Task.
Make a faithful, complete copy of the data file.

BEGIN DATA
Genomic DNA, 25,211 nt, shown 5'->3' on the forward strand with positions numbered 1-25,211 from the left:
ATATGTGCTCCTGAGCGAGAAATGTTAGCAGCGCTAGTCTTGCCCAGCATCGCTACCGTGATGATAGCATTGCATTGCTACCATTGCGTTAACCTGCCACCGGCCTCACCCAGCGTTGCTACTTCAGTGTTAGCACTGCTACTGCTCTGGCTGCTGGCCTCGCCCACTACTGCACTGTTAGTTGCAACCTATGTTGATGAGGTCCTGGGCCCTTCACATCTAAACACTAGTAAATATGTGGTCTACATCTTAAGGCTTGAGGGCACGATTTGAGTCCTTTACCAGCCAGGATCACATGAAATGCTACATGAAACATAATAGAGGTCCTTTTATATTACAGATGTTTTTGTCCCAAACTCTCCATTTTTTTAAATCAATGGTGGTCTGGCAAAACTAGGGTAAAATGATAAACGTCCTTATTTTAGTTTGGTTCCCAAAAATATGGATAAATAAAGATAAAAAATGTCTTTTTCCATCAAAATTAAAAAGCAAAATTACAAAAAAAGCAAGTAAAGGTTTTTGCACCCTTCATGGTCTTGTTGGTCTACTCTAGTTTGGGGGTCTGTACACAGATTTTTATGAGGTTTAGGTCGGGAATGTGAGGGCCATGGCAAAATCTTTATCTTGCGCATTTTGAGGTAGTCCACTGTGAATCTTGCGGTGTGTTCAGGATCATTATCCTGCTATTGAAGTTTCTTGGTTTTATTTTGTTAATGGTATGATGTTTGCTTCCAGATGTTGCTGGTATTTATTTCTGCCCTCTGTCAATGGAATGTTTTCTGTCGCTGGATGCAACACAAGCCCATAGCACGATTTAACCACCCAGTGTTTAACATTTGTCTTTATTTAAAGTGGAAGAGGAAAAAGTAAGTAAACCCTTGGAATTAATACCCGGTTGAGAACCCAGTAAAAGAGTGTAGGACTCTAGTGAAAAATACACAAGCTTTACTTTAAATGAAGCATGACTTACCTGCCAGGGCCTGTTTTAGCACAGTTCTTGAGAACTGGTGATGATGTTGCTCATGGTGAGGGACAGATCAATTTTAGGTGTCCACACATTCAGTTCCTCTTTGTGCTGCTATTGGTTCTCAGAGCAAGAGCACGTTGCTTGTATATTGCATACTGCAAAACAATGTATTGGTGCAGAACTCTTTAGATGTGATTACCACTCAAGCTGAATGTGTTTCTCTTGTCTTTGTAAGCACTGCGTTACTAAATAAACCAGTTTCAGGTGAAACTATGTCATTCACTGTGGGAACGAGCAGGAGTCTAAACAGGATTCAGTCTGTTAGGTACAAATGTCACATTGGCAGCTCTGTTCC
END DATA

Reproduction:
Genomic DNA, 25,211 nt, shown 5'->3' on the forward strand with positions numbered 1-25,211 from the left:
ATATGTGCTCCTGAGCGAGAAATGTTAGCAGCGCTAGTCTTGCCCAGCATCGCTACCGTGATGATAGCATTGCATTGCTACCATTGCGTTAACCTGCCACCGGCCTCACCCAGCGTTGCTACTTCAGTGTTAGCACTGCTACTGCTCTGGCTGCTGGCCTCGCCCACTACTGCACTGTTAGTTGCAACCTATGTTGATGAGGTCCTGGGCCCTTCACATCTAAACACTAGTAAATATGTGGTCTACATCTTAAGGCTTGAGGGCACGATTTGAGTCCTTTACCAGCCAGGATCACATGAAATGCTACATGAAACATAATAGAGGTCCTTTTATATTACAGATGTTTTTGTCCCAAACTCTCCATTTTTTTAAATCAATGGTGGTCTGGCAAAACTAGGGTAAAATGATAAACGTCCTTATTTTAGTTTGGTTCCCAAAAATATGGATAAATAAAGATAAAAAATGTCTTTTTCCATCAAAATTAAAAAGCAAAATTACAAAAAAAGCAAGTAAAGGTTTTTGCACCCTTCATGGTCTTGTTGGTCTACTCTAGTTTGGGGGTCTGTACACAGATTTTTATGAGGTTTAGGTCGGGAATGTGAGGGCCATGGCAAAATCTTTATCTTGCGCATTTTGAGGTAGTCCACTGTGAATCTTGCGGTGTGTTCAGGATCATTATCCTGCTATTGAAGTTTCTTGGTTTTATTTTGTTAATGGTATGATGTTTGCTTCCAGATGTTGCTGGTATTTATTTCTGCCCTCTGTCAATGGAATGTTTTCTGTCGCTGGATGCAACACAAGCCCATAGCACGATTTAACCACCCAGTGTTTAACATTTGTCTTTATTTAAAGTGGAAGAGGAAAAAGTAAGTAAACCCTTGGAATTAATACCCGGTTGAGAACCCAGTAAAAGAGTGTAGGACTCTAGTGAAAAATACACAAGCTTTACTTTAAATGAAGCATGACTTACCTGCCAGGGCCTGTTTTAGCACAGTTCTTGAGAACTGGTGATGATGTTGCTCATGGTGAGGGACAGATCAATTTTAGGTGTCCACACATTCAGTTCCTCTTTGTGCTGCTATTGGTTCTCAGAGCAAGAGCACGTTGCTTGTATATTGCATACTGCAAAACAATGTATTGGTGCAGAACTCTTTAGATGTGATTACCACTCAAGCTGAATGTGTTTCTCTTGTCTTTGTAAGCACTGCGTTACTAAATAAACCAGTTTCAGGTGAAACTATGTCATTCACTGTGGGAACGAGCAGGAGTCTAAACAGGATTCAGTCTGTTAGGTACAAATGTCACATTGGCAGCTCTGTTCC